Important Note: Due to tax code changes that were introduced by the Tax Cuts and Jobs Act of 2017, this strategy is NO LONGER VALID! Please see this post for more information on how the new tax legislation affects this and other early retirement tax avoidance strategies.
I have a strategy the guarantees you’ll make a fortune betting on horse races.
It’s very simple, actually. The idea is you bet a certain amount of money (x) on the horse that is favored to win. If the horse wins, great! You walk away with x and you can go home happy.
If the horse loses, however, you have to bet 2x on the next race’s top horse. If that horse wins, you’ll win back what you lost in the first race and you can go home with x winnings. If the horse loses, you’ll have to double your bet again and continue doing that until you eventually win.
The favored horse has to win eventually so this strategy guarantees you’ll walk away with x. Just make sure x is big enough so that you can retire as soon as you win that race!
Don’t Do That
Since you are a Mad Fientist reader, and are therefore one of the smartest people on the internet, you probably realize the strategy I just described shouldn’t be taken seriously. In order to guarantee success, you’d need to have an extremely large amount of capital to deal with the inevitable long string of losses.
There is one type of horse race, however, that can save you some money even if you don’t have a bottomless bank account.
Roth IRA Conversion Ladder
I’ve spoken frequently about Roth IRA Conversion Ladders because they allow future early retirees to take full advantage of tax-advantaged accounts and access the money in those accounts prior to standard retirement age (check out this post and this post for more info). Roth IRA Conversion Ladders are the main reason I’ll be able to Retire Even Earlier so they are an important part of my own personal plan.
Today, I’m going to describe an advanced strategy that you can use to supercharge your conversion ladder – the Roth IRA Conversion Horse Race.
Roth IRA Horse Race
When you convert from a Traditional IRA to a Roth IRA, you have the option of undoing the conversion before you file your tax return (this is called a Roth recharacterization). That means, you could execute the conversion in January and then rewind the conversion by April 15th of the following year (or October 15th, if you file an amended return) and the IRS treats it as though the conversion never happened.
To explain how we can use this to our advantage, let’s explore an example…
Suppose you just quit your full-time job and want to start building your Roth IRA Conversion Ladder. You expect to only use qualified dividends and long-term capital gains for income during your first year of retirement so that means you have $10,000 of tax space you can use for a completely tax-free conversion (the standard deduction and personal exemption amounts for 2014 add up to more than that but I’ll just use $10k to make the numbers cleaner).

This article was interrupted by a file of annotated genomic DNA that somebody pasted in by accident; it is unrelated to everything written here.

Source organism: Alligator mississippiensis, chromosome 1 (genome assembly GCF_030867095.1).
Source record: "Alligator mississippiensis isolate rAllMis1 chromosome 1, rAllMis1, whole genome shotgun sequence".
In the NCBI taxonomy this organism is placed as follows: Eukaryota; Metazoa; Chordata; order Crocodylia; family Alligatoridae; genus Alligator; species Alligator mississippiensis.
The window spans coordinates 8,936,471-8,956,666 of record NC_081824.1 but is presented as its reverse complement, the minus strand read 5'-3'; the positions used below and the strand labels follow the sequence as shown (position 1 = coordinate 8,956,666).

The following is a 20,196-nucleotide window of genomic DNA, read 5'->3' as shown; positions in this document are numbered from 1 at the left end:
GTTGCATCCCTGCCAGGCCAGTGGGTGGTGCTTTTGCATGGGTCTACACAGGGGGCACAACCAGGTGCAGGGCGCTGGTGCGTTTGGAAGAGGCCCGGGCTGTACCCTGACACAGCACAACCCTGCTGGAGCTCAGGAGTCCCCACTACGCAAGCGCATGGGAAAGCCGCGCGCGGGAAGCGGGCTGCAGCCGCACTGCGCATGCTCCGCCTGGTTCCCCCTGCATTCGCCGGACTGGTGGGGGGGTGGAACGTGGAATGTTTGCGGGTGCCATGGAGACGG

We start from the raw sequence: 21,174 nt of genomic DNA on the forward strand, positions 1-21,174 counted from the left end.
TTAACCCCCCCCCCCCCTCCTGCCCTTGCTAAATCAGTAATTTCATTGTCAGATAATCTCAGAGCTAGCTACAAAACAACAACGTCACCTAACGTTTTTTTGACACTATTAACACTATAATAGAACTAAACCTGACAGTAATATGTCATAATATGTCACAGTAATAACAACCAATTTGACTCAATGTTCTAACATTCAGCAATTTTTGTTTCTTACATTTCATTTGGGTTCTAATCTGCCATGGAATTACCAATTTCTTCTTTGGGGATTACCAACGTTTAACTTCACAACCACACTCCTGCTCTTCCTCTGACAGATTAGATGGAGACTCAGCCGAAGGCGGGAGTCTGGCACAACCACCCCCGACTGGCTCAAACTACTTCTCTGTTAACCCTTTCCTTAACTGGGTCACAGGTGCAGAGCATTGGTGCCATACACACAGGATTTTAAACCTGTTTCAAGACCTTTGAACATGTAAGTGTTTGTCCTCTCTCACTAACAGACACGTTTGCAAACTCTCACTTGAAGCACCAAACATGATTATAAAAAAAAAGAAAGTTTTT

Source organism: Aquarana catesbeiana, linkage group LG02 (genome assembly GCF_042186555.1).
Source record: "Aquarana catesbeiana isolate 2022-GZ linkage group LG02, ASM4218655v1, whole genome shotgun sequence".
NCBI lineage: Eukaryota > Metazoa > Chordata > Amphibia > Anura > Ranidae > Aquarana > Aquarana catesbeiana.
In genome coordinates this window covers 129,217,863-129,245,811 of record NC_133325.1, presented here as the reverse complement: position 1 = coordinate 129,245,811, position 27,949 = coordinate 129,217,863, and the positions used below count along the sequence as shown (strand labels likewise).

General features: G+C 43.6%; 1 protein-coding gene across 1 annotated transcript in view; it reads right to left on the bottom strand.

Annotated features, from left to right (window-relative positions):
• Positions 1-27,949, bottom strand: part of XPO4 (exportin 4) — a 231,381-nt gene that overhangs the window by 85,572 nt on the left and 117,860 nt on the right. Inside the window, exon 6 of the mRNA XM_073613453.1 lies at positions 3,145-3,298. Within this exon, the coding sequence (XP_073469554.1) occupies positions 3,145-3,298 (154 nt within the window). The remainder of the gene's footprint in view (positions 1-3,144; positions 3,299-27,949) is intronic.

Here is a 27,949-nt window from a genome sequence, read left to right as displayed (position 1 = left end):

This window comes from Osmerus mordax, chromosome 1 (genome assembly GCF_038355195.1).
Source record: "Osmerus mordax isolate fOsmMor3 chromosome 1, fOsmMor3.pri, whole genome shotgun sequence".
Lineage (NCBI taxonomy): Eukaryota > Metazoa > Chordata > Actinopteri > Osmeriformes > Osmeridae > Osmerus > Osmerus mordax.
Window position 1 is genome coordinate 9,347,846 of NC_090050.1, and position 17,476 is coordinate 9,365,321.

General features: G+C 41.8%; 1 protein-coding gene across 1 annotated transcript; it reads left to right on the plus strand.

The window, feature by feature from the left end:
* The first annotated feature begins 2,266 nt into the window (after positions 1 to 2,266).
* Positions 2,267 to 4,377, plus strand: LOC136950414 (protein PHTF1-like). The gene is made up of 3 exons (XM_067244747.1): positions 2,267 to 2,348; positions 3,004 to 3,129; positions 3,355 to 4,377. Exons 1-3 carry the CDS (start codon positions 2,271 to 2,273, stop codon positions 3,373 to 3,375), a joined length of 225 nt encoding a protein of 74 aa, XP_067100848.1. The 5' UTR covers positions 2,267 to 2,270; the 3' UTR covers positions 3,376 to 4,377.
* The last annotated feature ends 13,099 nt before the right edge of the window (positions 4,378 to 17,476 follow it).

For simplicity, assume your Traditional IRA consists of an equal amount of Total Stock Market and Total Bond Market index funds. To start building a normal Roth IRA Conversion ladder, you’d just convert $10,000 of your balanced portfolio to your Roth IRA ($5,000 of Total Stock Market and $5,000 of Total Bond Market).
To build a Roth IRA Horse Race, you’d instead do two different conversions into two separate (and empty) Roth accounts. So in this example, you’d convert $10,000 worth of Total Stock Market index fund into it’s own Roth account and $10,000 worth of Total Bond Market index fund into a separate Roth account (segregating the funds like this will make the recharacterization process much easier). This will result in converting twice as much as you would actually like to convert for the year.
Assume that after building the Roth Horse Race at the beginning of year one, the two different Roth account balances in April of year two are as follows:
Total Stock Market – $18,000
Total Bond Market – $6,000
To maximize the value of the conversion, you would keep the Total Stock Market account and recharacterize the Total Bond Market account. This would allow you to get $18,000 of funds converted for the “price” of $10,000. Had you simply converted your entire portfolio, you’d only have $12,000 in your Roth by April of year two ($9,000 Total Stock Market and $3,000 of Total Bond Market).
What if the Total Bond Market fund also grew significantly?
Total Stock Market – $18,000
Total Bond Market – $14,000
You may find it worthwhile to keep both Roth conversions and take a small tax hit (since you’d only be paying tax on the extra $10,000 of conversion but you’d be getting an extra $14,000 into your Roth).
Obviously you couldn’t have predicted what the market was going to do back in January of year one, so you wouldn’t have thought to double your Roth conversion, but now that you’ve seen how the market has performed, having a Roth Horse Race gives you the option to convert more.
What if the market tanks and both of your funds actually decrease?
Total Stock Market – $6,000
Total Bond Market – $9,000
You may decide to recharacterize both of the Roth accounts and instead use the tax-free space you have available to tax-gain harvest instead (note: you’d have to make this decision before the end of the calendar year, since you wouldn’t be able to wait until year two to harvest your gains).
I realize some of you may feel the additional hassle of recharacterization isn’t worth it but for those of you who want to get as much of their money converted into a Roth as quickly and cheaply as possible, a Roth Horse Race could be a great way to accomplish that.
What do you think? Do the benefits outweigh the potential hassle?